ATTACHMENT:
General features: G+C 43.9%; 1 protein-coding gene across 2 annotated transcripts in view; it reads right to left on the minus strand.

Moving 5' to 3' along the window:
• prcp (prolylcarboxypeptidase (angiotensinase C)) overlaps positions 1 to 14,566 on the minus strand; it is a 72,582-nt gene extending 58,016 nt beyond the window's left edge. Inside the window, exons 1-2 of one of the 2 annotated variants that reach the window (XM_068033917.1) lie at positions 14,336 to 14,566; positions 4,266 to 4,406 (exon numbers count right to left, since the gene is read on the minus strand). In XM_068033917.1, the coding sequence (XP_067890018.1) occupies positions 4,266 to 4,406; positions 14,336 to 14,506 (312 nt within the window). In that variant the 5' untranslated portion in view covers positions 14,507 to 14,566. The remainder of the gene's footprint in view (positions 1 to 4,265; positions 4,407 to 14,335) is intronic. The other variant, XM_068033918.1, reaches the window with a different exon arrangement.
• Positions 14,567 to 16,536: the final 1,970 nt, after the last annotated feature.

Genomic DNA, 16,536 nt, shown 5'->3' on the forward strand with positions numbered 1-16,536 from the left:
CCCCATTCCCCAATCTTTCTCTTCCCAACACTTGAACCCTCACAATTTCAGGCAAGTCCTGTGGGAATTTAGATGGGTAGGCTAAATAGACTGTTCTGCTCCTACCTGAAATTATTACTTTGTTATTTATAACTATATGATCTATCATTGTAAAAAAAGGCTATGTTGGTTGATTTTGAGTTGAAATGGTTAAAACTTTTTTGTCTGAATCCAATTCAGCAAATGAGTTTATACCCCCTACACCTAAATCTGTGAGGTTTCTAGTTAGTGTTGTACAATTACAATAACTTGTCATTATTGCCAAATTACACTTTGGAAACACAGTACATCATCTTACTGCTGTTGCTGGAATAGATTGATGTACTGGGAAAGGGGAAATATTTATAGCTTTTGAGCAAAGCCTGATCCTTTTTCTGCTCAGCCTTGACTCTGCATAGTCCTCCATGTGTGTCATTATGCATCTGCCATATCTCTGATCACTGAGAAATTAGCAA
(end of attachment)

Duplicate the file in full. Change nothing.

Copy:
General features: G+C 43.9%; 1 protein-coding gene across 2 annotated transcripts in view; it reads right to left on the minus strand.

Moving 5' to 3' along the window:
• prcp (prolylcarboxypeptidase (angiotensinase C)) overlaps positions 1 to 14,566 on the minus strand; it is a 72,582-nt gene extending 58,016 nt beyond the window's left edge. Inside the window, exons 1-2 of one of the 2 annotated variants that reach the window (XM_068033917.1) lie at positions 14,336 to 14,566; positions 4,266 to 4,406 (exon numbers count right to left, since the gene is read on the minus strand). In XM_068033917.1, the coding sequence (XP_067890018.1) occupies positions 4,266 to 4,406; positions 14,336 to 14,506 (312 nt within the window). In that variant the 5' untranslated portion in view covers positions 14,507 to 14,566. The remainder of the gene's footprint in view (positions 1 to 4,265; positions 4,407 to 14,335) is intronic. The other variant, XM_068033918.1, reaches the window with a different exon arrangement.
• Positions 14,567 to 16,536: the final 1,970 nt, after the last annotated feature.

Genomic DNA, 16,536 nt, shown 5'->3' on the forward strand with positions numbered 1-16,536 from the left:
CCCCATTCCCCAATCTTTCTCTTCCCAACACTTGAACCCTCACAATTTCAGGCAAGTCCTGTGGGAATTTAGATGGGTAGGCTAAATAGACTGTTCTGCTCCTACCTGAAATTATTACTTTGTTATTTATAACTATATGATCTATCATTGTAAAAAAAGGCTATGTTGGTTGATTTTGAGTTGAAATGGTTAAAACTTTTTTGTCTGAATCCAATTCAGCAAATGAGTTTATACCCCCTACACCTAAATCTGTGAGGTTTCTAGTTAGTGTTGTACAATTACAATAACTTGTCATTATTGCCAAATTACACTTTGGAAACACAGTACATCATCTTACTGCTGTTGCTGGAATAGATTGATGTACTGGGAAAGGGGAAATATTTATAGCTTTTGAGCAAAGCCTGATCCTTTTTCTGCTCAGCCTTGACTCTGCATAGTCCTCCATGTGTGTCATTATGCATCTGCCATATCTCTGATCACTGAGAAATTAGCAA